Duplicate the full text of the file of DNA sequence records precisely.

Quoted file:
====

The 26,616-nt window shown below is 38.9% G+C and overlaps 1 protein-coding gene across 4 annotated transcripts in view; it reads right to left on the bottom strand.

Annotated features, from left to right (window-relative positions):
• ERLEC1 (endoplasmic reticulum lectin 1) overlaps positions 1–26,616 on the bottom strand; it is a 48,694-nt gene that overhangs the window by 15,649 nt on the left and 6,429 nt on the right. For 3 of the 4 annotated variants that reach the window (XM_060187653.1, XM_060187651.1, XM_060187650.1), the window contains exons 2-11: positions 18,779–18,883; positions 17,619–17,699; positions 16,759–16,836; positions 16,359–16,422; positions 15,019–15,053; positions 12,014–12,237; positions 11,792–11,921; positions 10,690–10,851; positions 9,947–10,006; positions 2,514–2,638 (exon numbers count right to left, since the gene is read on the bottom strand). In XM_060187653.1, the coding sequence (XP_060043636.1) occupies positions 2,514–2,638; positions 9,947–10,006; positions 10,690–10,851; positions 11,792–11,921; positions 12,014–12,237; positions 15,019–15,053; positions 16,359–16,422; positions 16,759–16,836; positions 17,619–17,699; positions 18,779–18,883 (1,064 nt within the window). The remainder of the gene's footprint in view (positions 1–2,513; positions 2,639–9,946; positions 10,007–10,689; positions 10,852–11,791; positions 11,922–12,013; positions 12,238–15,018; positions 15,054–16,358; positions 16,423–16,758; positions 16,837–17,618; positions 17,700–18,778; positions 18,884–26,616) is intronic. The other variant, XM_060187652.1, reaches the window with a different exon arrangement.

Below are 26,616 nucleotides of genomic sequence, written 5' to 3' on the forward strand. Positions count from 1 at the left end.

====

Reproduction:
The 26,616-nt window shown below is 38.9% G+C and overlaps 1 protein-coding gene across 4 annotated transcripts in view; it reads right to left on the bottom strand.

Annotated features, from left to right (window-relative positions):
• ERLEC1 (endoplasmic reticulum lectin 1) overlaps positions 1–26,616 on the bottom strand; it is a 48,694-nt gene that overhangs the window by 15,649 nt on the left and 6,429 nt on the right. For 3 of the 4 annotated variants that reach the window (XM_060187653.1, XM_060187651.1, XM_060187650.1), the window contains exons 2-11: positions 18,779–18,883; positions 17,619–17,699; positions 16,759–16,836; positions 16,359–16,422; positions 15,019–15,053; positions 12,014–12,237; positions 11,792–11,921; positions 10,690–10,851; positions 9,947–10,006; positions 2,514–2,638 (exon numbers count right to left, since the gene is read on the bottom strand). In XM_060187653.1, the coding sequence (XP_060043636.1) occupies positions 2,514–2,638; positions 9,947–10,006; positions 10,690–10,851; positions 11,792–11,921; positions 12,014–12,237; positions 15,019–15,053; positions 16,359–16,422; positions 16,759–16,836; positions 17,619–17,699; positions 18,779–18,883 (1,064 nt within the window). The remainder of the gene's footprint in view (positions 1–2,513; positions 2,639–9,946; positions 10,007–10,689; positions 10,852–11,791; positions 11,922–12,013; positions 12,238–15,018; positions 15,054–16,358; positions 16,423–16,758; positions 16,837–17,618; positions 17,700–18,778; positions 18,884–26,616) is intronic. The other variant, XM_060187652.1, reaches the window with a different exon arrangement.

Below are 26,616 nucleotides of genomic sequence, written 5' to 3' on the forward strand. Positions count from 1 at the left end.